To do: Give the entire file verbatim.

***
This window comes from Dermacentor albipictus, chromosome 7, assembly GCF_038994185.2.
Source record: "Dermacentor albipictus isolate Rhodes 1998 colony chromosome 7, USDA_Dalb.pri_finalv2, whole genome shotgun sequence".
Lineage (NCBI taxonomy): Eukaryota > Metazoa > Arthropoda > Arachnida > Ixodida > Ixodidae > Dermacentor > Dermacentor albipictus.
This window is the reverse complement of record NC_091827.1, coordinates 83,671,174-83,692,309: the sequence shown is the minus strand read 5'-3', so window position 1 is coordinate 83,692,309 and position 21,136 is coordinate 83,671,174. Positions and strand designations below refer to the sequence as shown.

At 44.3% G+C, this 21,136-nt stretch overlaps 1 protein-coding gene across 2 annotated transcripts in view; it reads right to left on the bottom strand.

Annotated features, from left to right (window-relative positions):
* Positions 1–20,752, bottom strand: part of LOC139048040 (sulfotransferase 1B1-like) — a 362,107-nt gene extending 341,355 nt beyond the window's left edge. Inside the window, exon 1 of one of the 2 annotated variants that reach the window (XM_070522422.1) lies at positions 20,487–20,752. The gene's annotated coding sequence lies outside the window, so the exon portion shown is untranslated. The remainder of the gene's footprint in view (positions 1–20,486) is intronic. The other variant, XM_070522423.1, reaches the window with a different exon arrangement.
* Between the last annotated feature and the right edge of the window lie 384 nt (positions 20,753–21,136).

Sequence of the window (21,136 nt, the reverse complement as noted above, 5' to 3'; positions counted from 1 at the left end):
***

This window comes from Dermacentor albipictus, chromosome 7, assembly GCF_038994185.2.
Source record: "Dermacentor albipictus isolate Rhodes 1998 colony chromosome 7, USDA_Dalb.pri_finalv2, whole genome shotgun sequence".
Lineage (NCBI taxonomy): Eukaryota > Metazoa > Arthropoda > Arachnida > Ixodida > Ixodidae > Dermacentor > Dermacentor albipictus.
This window is the reverse complement of record NC_091827.1, coordinates 83,671,174-83,692,309: the sequence shown is the minus strand read 5'-3', so window position 1 is coordinate 83,692,309 and position 21,136 is coordinate 83,671,174. Positions and strand designations below refer to the sequence as shown.

At 44.3% G+C, this 21,136-nt stretch overlaps 1 protein-coding gene across 2 annotated transcripts in view; it reads right to left on the bottom strand.

Annotated features, from left to right (window-relative positions):
* Positions 1–20,752, bottom strand: part of LOC139048040 (sulfotransferase 1B1-like) — a 362,107-nt gene extending 341,355 nt beyond the window's left edge. Inside the window, exon 1 of one of the 2 annotated variants that reach the window (XM_070522422.1) lies at positions 20,487–20,752. The gene's annotated coding sequence lies outside the window, so the exon portion shown is untranslated. The remainder of the gene's footprint in view (positions 1–20,486) is intronic. The other variant, XM_070522423.1, reaches the window with a different exon arrangement.
* Between the last annotated feature and the right edge of the window lie 384 nt (positions 20,753–21,136).

Sequence of the window (21,136 nt, the reverse complement as noted above, 5' to 3'; positions counted from 1 at the left end):